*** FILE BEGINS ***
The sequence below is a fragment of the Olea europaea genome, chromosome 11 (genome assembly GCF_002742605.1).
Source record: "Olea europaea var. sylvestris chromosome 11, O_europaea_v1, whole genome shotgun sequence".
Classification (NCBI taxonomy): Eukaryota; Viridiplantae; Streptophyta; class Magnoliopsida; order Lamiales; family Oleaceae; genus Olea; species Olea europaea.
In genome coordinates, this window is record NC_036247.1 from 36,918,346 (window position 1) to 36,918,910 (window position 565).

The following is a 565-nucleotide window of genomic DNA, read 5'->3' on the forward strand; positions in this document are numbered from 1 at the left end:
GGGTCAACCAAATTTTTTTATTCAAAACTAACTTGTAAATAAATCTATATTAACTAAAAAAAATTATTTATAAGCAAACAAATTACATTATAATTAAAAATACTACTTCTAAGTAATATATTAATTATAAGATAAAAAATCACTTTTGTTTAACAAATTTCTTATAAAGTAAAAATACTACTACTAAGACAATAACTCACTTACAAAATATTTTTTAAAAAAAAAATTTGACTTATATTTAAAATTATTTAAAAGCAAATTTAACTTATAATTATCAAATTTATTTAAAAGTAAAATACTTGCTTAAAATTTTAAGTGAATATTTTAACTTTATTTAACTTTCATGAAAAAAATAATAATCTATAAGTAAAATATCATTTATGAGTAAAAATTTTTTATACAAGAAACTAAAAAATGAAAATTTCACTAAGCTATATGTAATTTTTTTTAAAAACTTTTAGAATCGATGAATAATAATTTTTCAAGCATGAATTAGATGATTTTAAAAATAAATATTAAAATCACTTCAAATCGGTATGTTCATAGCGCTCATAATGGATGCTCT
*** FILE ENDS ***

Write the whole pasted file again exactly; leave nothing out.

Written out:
The sequence below is a fragment of the Olea europaea genome, chromosome 11 (genome assembly GCF_002742605.1).
Source record: "Olea europaea var. sylvestris chromosome 11, O_europaea_v1, whole genome shotgun sequence".
Classification (NCBI taxonomy): Eukaryota; Viridiplantae; Streptophyta; class Magnoliopsida; order Lamiales; family Oleaceae; genus Olea; species Olea europaea.
In genome coordinates, this window is record NC_036247.1 from 36,918,346 (window position 1) to 36,918,910 (window position 565).

The following is a 565-nucleotide window of genomic DNA, read 5'->3' on the forward strand; positions in this document are numbered from 1 at the left end:
GGGTCAACCAAATTTTTTTATTCAAAACTAACTTGTAAATAAATCTATATTAACTAAAAAAAATTATTTATAAGCAAACAAATTACATTATAATTAAAAATACTACTTCTAAGTAATATATTAATTATAAGATAAAAAATCACTTTTGTTTAACAAATTTCTTATAAAGTAAAAATACTACTACTAAGACAATAACTCACTTACAAAATATTTTTTAAAAAAAAAATTTGACTTATATTTAAAATTATTTAAAAGCAAATTTAACTTATAATTATCAAATTTATTTAAAAGTAAAATACTTGCTTAAAATTTTAAGTGAATATTTTAACTTTATTTAACTTTCATGAAAAAAATAATAATCTATAAGTAAAATATCATTTATGAGTAAAAATTTTTTATACAAGAAACTAAAAAATGAAAATTTCACTAAGCTATATGTAATTTTTTTTAAAAACTTTTAGAATCGATGAATAATAATTTTTCAAGCATGAATTAGATGATTTTAAAAATAAATATTAAAATCACTTCAAATCGGTATGTTCATAGCGCTCATAATGGATGCTCT